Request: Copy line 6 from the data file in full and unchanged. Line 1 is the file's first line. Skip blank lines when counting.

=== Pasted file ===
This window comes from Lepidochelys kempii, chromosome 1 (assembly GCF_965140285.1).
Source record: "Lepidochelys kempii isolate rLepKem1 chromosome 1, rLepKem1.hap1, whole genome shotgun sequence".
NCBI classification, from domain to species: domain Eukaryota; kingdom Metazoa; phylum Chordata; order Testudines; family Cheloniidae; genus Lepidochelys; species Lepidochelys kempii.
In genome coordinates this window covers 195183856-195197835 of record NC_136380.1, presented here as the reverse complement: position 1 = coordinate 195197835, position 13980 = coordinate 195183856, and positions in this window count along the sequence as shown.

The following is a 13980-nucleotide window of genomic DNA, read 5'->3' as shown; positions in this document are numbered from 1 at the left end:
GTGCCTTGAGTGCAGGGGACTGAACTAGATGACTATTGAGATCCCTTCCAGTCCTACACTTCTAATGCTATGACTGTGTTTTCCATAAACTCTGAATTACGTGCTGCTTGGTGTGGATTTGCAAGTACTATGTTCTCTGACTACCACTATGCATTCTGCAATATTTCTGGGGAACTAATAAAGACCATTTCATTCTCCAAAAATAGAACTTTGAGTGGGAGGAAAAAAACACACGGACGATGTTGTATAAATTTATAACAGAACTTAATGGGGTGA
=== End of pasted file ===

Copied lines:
GTGCCTTGAGTGCAGGGGACTGAACTAGATGACTATTGAGATCCCTTCCAGTCCTACACTTCTAATGCTATGACTGTGTTTTCCATAAACTCTGAATTACGTGCTGCTTGGTGTGGATTTGCAAGTACTATGTTCTCTGACTACCACTATGCATTCTGCAATATTTCTGGGGAACTAATAAAGACCATTTCATTCTCCAAAAATAGAACTTTGAGTGGGAGGAAAAAAACACACGGACGATGTTGTATAAATTTATAACAGAACTTAATGGGGTGA